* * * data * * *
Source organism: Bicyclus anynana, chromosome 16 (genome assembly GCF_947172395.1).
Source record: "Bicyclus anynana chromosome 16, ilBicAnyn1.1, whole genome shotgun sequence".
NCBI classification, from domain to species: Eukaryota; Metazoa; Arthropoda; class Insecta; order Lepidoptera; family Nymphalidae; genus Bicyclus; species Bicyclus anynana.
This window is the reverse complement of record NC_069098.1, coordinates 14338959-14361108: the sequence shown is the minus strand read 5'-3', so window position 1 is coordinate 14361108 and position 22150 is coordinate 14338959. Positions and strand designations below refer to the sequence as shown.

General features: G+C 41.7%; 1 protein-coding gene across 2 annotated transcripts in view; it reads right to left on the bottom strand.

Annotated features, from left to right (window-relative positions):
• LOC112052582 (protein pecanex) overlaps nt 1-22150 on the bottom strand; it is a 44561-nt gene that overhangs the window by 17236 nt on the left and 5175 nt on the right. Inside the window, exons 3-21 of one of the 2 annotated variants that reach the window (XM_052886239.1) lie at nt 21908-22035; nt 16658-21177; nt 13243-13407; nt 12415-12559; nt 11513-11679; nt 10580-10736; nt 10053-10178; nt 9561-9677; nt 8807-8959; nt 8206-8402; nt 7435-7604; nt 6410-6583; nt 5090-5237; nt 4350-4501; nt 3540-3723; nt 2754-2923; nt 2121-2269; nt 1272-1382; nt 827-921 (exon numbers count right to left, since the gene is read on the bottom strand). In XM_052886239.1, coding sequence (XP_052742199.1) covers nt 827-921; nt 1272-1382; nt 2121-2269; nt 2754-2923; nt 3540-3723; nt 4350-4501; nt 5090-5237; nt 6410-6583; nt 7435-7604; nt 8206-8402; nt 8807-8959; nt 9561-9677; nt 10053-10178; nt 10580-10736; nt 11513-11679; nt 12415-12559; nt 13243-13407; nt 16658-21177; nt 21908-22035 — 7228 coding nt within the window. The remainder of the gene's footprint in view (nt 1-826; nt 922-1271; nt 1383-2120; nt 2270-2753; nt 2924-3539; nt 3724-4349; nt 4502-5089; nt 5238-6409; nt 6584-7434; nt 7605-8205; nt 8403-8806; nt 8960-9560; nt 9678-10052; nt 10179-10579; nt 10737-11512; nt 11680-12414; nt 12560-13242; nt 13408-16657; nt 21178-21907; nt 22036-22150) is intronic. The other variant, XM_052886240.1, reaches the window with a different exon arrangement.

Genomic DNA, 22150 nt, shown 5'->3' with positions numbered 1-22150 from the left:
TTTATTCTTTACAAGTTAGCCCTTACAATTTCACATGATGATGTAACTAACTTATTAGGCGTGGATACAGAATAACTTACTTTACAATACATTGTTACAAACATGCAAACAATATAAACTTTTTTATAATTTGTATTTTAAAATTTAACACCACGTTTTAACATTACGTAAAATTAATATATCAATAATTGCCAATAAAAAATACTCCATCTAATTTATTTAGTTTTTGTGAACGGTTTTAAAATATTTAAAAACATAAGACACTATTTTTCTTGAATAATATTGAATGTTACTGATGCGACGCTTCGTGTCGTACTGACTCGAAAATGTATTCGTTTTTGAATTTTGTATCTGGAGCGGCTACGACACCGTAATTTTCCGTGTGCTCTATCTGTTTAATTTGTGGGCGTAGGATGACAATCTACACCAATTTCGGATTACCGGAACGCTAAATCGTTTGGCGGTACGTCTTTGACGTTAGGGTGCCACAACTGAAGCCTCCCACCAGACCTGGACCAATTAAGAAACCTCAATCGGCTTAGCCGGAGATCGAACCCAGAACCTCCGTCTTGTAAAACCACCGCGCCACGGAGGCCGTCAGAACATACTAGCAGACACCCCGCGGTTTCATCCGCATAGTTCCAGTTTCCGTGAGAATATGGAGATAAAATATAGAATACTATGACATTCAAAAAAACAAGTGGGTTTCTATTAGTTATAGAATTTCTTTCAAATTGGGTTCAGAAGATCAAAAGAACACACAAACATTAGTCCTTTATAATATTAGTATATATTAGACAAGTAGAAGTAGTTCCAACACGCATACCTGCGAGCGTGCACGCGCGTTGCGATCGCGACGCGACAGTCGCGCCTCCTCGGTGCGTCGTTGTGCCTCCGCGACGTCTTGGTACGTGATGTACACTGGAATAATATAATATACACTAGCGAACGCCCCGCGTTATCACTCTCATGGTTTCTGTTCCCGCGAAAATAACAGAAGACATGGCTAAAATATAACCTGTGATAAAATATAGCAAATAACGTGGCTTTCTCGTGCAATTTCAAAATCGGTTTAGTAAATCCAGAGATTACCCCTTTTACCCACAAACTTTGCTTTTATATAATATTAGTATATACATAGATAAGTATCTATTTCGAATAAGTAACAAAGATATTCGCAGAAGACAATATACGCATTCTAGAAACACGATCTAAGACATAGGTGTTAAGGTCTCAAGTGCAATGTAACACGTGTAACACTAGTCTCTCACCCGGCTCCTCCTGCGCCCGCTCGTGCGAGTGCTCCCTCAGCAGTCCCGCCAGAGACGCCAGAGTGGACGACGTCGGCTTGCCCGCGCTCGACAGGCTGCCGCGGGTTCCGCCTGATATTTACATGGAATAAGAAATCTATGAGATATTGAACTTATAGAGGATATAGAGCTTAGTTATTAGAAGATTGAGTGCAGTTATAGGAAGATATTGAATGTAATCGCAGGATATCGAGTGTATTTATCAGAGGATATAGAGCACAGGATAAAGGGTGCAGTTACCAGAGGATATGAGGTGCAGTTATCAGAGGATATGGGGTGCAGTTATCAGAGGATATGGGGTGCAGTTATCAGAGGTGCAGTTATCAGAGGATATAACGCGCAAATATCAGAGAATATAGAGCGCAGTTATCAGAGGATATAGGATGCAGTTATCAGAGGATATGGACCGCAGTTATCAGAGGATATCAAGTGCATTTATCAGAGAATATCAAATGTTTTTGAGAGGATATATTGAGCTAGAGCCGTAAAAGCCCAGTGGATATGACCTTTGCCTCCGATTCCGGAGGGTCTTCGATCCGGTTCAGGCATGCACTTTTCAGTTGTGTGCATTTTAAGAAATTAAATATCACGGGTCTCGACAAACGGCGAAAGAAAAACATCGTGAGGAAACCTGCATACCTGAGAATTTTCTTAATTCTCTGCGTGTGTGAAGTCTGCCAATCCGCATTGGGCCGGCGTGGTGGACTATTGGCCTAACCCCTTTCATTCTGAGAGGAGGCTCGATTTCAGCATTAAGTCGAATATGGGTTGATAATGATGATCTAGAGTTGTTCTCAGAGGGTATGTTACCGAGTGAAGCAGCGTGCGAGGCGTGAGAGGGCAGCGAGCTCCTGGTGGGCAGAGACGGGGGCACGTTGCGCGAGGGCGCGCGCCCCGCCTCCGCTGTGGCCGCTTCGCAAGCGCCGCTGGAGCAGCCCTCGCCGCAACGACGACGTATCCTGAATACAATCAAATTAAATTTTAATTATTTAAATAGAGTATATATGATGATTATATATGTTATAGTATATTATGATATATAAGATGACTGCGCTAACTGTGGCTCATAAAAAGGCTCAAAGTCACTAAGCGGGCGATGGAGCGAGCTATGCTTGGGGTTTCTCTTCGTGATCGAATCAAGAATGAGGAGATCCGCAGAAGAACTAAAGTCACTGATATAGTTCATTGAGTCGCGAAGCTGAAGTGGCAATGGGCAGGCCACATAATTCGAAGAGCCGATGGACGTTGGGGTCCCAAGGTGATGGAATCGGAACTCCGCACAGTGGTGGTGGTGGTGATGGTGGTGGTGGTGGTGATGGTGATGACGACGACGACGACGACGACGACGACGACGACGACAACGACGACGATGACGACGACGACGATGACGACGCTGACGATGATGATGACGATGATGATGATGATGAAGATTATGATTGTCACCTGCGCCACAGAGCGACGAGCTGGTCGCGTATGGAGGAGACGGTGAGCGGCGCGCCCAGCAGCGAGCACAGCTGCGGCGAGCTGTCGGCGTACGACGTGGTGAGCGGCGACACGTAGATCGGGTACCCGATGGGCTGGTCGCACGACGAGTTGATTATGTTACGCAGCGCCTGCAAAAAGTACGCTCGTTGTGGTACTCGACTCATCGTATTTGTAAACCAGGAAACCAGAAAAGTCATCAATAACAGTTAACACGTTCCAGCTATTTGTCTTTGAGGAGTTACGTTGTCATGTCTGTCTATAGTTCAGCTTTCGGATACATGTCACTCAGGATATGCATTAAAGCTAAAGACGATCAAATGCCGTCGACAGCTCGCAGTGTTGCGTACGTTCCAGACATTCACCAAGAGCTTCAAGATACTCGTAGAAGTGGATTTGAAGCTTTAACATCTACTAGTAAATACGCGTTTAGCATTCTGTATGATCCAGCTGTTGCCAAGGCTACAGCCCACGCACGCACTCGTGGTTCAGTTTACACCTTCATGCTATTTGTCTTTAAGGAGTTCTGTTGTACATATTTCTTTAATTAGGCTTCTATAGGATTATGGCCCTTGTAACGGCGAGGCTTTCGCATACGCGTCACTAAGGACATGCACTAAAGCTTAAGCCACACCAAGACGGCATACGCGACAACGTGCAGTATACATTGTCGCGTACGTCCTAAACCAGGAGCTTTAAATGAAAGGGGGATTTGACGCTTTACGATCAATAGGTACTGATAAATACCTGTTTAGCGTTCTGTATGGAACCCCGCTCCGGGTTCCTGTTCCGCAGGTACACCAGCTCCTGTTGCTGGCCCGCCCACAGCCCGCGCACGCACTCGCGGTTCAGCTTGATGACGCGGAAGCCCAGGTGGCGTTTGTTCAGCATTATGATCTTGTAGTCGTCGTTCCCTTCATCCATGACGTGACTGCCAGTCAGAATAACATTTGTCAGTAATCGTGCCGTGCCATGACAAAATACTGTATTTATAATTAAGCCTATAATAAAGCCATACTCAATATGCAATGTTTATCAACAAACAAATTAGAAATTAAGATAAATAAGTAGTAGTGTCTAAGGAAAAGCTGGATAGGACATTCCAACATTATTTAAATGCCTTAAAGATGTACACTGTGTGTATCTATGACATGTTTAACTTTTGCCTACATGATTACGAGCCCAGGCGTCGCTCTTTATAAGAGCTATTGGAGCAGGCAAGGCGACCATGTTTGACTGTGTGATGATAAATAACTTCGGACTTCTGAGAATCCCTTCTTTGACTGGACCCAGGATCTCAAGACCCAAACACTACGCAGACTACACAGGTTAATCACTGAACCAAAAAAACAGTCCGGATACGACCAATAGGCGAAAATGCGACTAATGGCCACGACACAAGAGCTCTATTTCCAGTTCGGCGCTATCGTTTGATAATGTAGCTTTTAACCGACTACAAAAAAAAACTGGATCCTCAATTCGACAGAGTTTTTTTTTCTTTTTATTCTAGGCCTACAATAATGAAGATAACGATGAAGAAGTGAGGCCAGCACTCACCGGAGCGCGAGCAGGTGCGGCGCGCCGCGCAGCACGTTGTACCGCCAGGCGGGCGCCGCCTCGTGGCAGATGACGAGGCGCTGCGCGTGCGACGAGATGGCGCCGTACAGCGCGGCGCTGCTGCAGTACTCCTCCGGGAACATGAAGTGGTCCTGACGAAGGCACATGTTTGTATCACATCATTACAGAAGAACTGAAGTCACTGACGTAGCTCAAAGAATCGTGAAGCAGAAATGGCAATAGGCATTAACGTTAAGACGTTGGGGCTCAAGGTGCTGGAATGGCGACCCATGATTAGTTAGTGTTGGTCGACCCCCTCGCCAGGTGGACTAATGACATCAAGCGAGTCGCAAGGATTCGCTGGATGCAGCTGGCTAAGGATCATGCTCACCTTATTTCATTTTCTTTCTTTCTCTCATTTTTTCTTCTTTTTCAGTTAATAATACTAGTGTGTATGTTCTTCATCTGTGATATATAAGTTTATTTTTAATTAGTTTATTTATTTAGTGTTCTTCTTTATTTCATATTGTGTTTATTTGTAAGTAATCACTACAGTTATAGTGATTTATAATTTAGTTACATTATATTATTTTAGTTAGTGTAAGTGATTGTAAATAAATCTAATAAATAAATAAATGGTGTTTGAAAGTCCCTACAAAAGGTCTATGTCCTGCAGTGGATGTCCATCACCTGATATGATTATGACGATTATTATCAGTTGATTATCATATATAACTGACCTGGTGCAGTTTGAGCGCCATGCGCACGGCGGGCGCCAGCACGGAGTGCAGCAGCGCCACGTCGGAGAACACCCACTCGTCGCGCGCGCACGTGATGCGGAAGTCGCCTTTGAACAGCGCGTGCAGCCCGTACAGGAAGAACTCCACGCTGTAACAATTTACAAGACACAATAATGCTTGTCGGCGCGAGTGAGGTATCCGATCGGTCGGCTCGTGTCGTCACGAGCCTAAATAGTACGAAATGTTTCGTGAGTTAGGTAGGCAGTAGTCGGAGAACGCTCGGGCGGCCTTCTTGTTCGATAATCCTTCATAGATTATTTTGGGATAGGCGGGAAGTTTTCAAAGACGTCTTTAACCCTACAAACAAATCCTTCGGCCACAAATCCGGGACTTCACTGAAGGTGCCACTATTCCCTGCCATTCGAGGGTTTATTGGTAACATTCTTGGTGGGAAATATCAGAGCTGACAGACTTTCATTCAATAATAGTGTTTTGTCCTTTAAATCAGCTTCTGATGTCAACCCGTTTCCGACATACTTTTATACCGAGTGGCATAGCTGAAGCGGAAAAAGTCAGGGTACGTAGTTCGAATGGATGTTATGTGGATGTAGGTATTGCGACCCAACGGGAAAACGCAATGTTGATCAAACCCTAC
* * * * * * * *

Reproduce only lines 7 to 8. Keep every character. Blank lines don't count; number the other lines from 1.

• LOC112052582 (protein pecanex) overlaps nt 1-22150 on the bottom strand; it is a 44561-nt gene that overhangs the window by 17236 nt on the left and 5175 nt on the right. Inside the window, exons 3-21 of one of the 2 annotated variants that reach the window (XM_052886239.1) lie at nt 21908-22035; nt 16658-21177; nt 13243-13407; nt 12415-12559; nt 11513-11679; nt 10580-10736; nt 10053-10178; nt 9561-9677; nt 8807-8959; nt 8206-8402; nt 7435-7604; nt 6410-6583; nt 5090-5237; nt 4350-4501; nt 3540-3723; nt 2754-2923; nt 2121-2269; nt 1272-1382; nt 827-921 (exon numbers count right to left, since the gene is read on the bottom strand). In XM_052886239.1, coding sequence (XP_052742199.1) covers nt 827-921; nt 1272-1382; nt 2121-2269; nt 2754-2923; nt 3540-3723; nt 4350-4501; nt 5090-5237; nt 6410-6583; nt 7435-7604; nt 8206-8402; nt 8807-8959; nt 9561-9677; nt 10053-10178; nt 10580-10736; nt 11513-11679; nt 12415-12559; nt 13243-13407; nt 16658-21177; nt 21908-22035 — 7228 coding nt within the window. The remainder of the gene's footprint in view (nt 1-826; nt 922-1271; nt 1383-2120; nt 2270-2753; nt 2924-3539; nt 3724-4349; nt 4502-5089; nt 5238-6409; nt 6584-7434; nt 7605-8205; nt 8403-8806; nt 8960-9560; nt 9678-10052; nt 10179-10579; nt 10737-11512; nt 11680-12414; nt 12560-13242; nt 13408-16657; nt 21178-21907; nt 22036-22150) is intronic. The other variant, XM_052886240.1, reaches the window with a different exon arrangement.

Genomic DNA, 22150 nt, shown 5'->3' with positions numbered 1-22150 from the left: